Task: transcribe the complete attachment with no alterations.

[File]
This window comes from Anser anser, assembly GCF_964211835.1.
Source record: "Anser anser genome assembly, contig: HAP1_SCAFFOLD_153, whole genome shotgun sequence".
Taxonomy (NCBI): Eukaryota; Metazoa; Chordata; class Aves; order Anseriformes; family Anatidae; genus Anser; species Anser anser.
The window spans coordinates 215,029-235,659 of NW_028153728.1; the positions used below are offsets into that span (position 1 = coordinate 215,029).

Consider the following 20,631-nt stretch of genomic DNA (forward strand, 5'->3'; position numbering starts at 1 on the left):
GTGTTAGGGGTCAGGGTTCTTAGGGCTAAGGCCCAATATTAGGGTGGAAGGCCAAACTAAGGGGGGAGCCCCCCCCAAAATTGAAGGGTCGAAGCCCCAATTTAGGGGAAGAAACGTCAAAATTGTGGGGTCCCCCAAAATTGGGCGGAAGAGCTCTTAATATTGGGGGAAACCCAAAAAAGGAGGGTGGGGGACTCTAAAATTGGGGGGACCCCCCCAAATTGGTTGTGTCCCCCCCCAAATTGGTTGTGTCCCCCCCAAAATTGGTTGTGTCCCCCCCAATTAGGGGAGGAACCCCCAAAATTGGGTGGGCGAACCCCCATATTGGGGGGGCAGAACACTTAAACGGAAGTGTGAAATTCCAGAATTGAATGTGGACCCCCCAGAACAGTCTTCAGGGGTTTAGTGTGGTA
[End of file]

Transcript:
This window comes from Anser anser, assembly GCF_964211835.1.
Source record: "Anser anser genome assembly, contig: HAP1_SCAFFOLD_153, whole genome shotgun sequence".
Taxonomy (NCBI): Eukaryota; Metazoa; Chordata; class Aves; order Anseriformes; family Anatidae; genus Anser; species Anser anser.
The window spans coordinates 215,029-235,659 of NW_028153728.1; the positions used below are offsets into that span (position 1 = coordinate 215,029).

Consider the following 20,631-nt stretch of genomic DNA (forward strand, 5'->3'; position numbering starts at 1 on the left):
GTGTTAGGGGTCAGGGTTCTTAGGGCTAAGGCCCAATATTAGGGTGGAAGGCCAAACTAAGGGGGGAGCCCCCCCCAAAATTGAAGGGTCGAAGCCCCAATTTAGGGGAAGAAACGTCAAAATTGTGGGGTCCCCCAAAATTGGGCGGAAGAGCTCTTAATATTGGGGGAAACCCAAAAAAGGAGGGTGGGGGACTCTAAAATTGGGGGGACCCCCCCAAATTGGTTGTGTCCCCCCCCAAATTGGTTGTGTCCCCCCCAAAATTGGTTGTGTCCCCCCCAATTAGGGGAGGAACCCCCAAAATTGGGTGGGCGAACCCCCATATTGGGGGGGCAGAACACTTAAACGGAAGTGTGAAATTCCAGAATTGAATGTGGACCCCCCAGAACAGTCTTCAGGGGTTTAGTGTGGTA